U.S. President Donald Trump’s first 100 days saw a flurry of activity on both the domestic and foreign fronts as the new president seeks to address what he sees as the policy shortcomings of his predecessor and enact the pledges he made on the campaign trail. These efforts have at times prompted bipartisan support while at other times drawn fierce condemnation from the opposition Democratic Party and even his own Republican Party. Continue reading
The U.S. Defense Security Cooperation Agency announced on January 23 that the State Department had approved a possible sale to Saudi Arabia of model 74K Persistent Threat Detection System (PTDS) aerostats and related equipment. The contract would carry an estimated value of $525 million. Continue reading
Under the aegis of Ukraine’s state-owned defense conglomerate Ukroboronprom, Antonov is rapidly becoming the focal point of the country’s aviation industry.
The new ownership has not been idle with its acquisition. In June 2016, Ukroboronprom consolidated its aerospace holdings into a new Ukrainian Aircraft Corp centered on Antonov. This new group is aimed at helping the nation’s aviation industry to develop and to integrate into the global market. Further, the cluster will also help reduce redundancy in production, planning, procurement and marketing among its various operations. Perhaps most importantly, the formation of this corporation will help Ukraine sever ties with Russia’s United Aircraft Corp. Continue reading
Featuring Forecast International analysts Doug Royce, Derek Bisaccio and Daniel Darling. Edited by Matthew Beres.
Welcome to the third episode of the Forecast Roundtable podcast. Each podcast features several analysts discussing various aerospace and defense-related issues.
This week Doug Royce continues the interviews of Derek Bisaccio and Daniel Darling regarding Middle East defense cooperation and military acquisition. Matthew Beres edited.
Click the button below to download the podcast.
02:25 – How does Israel feel about the defense buildup that’s happening in the GCC?
04:27 – F-35 comments
04:32 – Israel and Turkey’s Relationship
10:22 – Defense trade between the Arab world and China. Will China be a future competitor for the U.S. and European companies?
12:05 – Will the future see greater reliance on China as an arms supplier to GCC countries?
On April 1, the U.S. Department of Defense announced the sale of two King Air 350ERs to Saudi Arabia. Typically, that would not be a very noteworthy occurrence, but this particular contract was awarded to Sierra Nevada of Hagerstown, Maryland, a significant provider of defense electronics and a partner with the U.S. Army on a high-profile King Air 350 program. Continue reading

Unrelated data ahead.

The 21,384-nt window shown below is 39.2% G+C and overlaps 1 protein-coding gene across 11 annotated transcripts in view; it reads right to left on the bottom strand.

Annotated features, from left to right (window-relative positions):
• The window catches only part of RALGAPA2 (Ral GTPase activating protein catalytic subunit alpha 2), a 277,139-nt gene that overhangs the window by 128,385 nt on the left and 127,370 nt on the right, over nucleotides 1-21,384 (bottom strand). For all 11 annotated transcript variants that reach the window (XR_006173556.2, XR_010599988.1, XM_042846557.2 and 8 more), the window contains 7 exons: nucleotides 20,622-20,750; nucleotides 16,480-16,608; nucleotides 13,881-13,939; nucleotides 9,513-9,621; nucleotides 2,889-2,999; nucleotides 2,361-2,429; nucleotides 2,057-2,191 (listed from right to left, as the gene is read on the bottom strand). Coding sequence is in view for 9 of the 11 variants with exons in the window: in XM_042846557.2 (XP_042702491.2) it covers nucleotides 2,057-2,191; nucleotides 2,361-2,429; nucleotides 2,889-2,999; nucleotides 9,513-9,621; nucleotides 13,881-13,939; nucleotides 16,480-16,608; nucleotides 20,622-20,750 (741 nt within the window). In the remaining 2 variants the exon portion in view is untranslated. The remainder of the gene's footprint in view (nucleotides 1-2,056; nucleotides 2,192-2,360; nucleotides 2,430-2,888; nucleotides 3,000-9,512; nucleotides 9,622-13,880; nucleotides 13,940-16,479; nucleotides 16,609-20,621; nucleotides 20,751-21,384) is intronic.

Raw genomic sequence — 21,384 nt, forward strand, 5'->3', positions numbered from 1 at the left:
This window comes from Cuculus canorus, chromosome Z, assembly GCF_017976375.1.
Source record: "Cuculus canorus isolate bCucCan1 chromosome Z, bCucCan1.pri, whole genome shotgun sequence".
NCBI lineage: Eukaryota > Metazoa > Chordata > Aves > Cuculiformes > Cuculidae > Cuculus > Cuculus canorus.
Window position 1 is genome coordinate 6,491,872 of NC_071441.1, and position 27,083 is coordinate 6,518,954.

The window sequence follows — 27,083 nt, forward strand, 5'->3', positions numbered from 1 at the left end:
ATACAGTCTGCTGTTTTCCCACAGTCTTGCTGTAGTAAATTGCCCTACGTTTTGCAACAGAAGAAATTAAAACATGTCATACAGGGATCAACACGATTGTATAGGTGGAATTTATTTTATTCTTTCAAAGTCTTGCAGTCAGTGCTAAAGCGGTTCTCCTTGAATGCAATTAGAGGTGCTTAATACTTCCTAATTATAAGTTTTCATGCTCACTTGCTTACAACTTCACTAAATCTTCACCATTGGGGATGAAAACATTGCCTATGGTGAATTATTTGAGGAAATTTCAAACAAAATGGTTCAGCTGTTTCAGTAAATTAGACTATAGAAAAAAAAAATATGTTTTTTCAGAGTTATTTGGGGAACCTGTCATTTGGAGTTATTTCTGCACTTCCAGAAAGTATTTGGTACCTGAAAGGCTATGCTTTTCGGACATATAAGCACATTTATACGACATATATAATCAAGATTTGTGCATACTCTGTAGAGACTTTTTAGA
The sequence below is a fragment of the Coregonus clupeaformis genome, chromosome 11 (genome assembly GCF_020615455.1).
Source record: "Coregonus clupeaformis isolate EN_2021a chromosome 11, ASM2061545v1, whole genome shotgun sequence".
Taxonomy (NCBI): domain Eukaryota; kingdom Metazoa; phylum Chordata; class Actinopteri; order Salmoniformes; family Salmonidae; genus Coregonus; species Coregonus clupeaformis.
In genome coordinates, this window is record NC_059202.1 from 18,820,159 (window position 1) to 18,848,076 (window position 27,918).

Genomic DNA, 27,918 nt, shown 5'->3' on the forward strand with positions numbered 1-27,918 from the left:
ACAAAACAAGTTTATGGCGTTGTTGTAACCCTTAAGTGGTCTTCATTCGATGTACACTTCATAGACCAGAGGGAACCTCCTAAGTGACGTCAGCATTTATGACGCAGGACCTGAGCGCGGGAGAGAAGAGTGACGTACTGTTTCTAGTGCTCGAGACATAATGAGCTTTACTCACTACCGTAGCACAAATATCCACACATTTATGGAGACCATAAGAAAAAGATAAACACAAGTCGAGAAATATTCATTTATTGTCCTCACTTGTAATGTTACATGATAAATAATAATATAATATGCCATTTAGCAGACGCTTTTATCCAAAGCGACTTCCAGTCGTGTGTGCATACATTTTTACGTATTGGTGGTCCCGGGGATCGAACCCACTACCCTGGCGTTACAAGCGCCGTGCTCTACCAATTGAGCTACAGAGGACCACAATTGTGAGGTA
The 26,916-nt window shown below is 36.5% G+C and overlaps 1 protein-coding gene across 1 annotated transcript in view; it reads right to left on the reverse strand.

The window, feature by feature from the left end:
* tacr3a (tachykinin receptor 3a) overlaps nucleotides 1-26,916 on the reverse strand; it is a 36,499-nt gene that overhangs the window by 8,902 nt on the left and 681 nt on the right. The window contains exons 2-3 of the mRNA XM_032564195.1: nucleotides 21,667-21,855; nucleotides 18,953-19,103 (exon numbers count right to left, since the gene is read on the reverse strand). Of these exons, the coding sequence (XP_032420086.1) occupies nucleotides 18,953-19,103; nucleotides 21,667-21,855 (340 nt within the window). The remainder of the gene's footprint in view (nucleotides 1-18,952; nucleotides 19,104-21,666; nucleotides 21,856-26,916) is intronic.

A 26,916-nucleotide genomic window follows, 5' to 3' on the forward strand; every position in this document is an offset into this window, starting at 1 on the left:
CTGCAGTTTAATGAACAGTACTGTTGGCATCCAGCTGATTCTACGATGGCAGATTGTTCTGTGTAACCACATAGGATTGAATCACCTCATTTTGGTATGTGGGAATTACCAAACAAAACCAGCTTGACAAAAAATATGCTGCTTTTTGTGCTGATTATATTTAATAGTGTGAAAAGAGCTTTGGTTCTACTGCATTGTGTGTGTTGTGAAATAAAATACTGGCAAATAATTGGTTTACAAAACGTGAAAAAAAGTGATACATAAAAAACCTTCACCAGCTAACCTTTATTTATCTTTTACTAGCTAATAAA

On January 2, Saudi Arabia carried out the execution of 47 people on terrorism charges. Among those executed was Shia cleric Nimr al-Nimr, a prominent figure in anti-government protests. Al-Nimr was convicted in October 2014 for sedition and illegal possession of weapons. He denied having advocated for violence and rejected that he had any weapons, but even so, a Saudi court upheld his death sentence. Continue reading
On December 18, the International Syria Support Group (ISSG) – composed of top players with stakes in the Syrian conflict – will meet in New York City to discuss the war and efforts at peace negotiations. They are due to formally codify the framework reached in Vienna last month, which, among other provisions, “agreed on the need to convene Syrian government and opposition representatives in formal negotiations under UN auspices, as soon as possible, with a target date of January 1.”[i] Continue reading
Yemen has long sought greater integration with – and eventual accession into – the six-nation Gulf Cooperation Council. The six GCC states – Bahrain, Kuwait, Oman, Qatar, Saudi Arabia, and the United Arab Emirates – remain divided over Yemen’s request for membership, with Kuwait and Saudi Arabia consistently vetoing Yemen’s entry into the council. Worries over Yemen’s domestic climate (tribal culture rife with infighting), poor economy, rapidly growing population burdened with high unemployment, loose borders used for trafficking weapons and militants, and fledgling democratic structures (potential threats to the authoritarian sheikdoms) make GCC members hesitant to proffer membership in their group anytime soon.